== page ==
Wiesenthal Education Weekly
For Educators, Parents & Students
July 30, 2020
How Early Should Holocaust Education Begin?
At its core, our work as Holocaust educators relies on the careful balance between our need to sensitize children to the crimes of history in a way that fosters empathy and inclusivity while also ensuring that we are not going beyond a child’s intellectual or emotional capacity in the way this information is revealed; that we are not merely sowing seeds of fear and anger, or generating new opportunities for trauma in the ways we approach introductory conversations about war and genocide. Some of the key questions that naturally arise from this tension are, what age is it appropriate to start learning about the Holocaust? How do we foster empathy in children as young as 6 years old? What building blocks do young children need to understand abstract concepts like racism and antisemitism?
At FSWC, we believe that broader conversations around prejudice can begin in primary school, with children as young as 5 or 6 years old. These conversations lay the foundation to an eventual introduction to Holocaust education. Some would argue that this is too young. We understand the pressure and scrutiny that educators are under and why many elementary school teachers hesitate to integrate information about the Holocaust or other “loaded” topics into their lessons. We also know that during the Covid-19 pandemic and general atmosphere of uncertainty of the future, for many teachers, human rights lessons have fallen by the wayside.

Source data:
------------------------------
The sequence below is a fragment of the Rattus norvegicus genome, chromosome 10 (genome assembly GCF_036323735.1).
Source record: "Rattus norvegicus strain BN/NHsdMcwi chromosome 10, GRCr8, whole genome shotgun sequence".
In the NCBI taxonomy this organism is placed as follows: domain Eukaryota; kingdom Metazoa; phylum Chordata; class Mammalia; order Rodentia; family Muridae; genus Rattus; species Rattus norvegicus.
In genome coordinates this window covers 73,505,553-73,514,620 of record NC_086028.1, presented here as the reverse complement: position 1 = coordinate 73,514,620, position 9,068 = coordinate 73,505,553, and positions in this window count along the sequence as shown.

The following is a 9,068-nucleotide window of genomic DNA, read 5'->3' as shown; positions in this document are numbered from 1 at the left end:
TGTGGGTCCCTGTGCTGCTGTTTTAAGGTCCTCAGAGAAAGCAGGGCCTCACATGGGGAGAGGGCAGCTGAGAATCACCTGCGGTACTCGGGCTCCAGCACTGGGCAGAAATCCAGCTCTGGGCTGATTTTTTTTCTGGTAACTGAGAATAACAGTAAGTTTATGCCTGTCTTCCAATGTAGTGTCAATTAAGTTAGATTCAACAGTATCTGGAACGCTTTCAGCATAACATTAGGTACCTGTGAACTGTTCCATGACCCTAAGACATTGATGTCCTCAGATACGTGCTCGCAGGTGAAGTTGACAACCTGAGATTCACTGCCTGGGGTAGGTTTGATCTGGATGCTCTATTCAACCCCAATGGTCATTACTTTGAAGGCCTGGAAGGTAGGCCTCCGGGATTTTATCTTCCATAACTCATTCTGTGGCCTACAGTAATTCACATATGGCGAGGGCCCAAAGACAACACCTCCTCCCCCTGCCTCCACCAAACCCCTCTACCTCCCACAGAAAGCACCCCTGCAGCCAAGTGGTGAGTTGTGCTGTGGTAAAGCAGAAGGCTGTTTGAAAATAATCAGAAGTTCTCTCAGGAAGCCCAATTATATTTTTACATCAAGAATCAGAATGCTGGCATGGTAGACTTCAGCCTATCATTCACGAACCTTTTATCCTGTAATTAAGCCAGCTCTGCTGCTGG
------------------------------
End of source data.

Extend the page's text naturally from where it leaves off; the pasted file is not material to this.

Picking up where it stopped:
Despite the very real challenges that educators face when addressing these topics, we believe that human rights education for younger students is vitally important, particularly right now. FSWC works with thousands of students a year and as a result, we have unique insight into ways that young people are exposed to antisemitism and other forms of prejudice.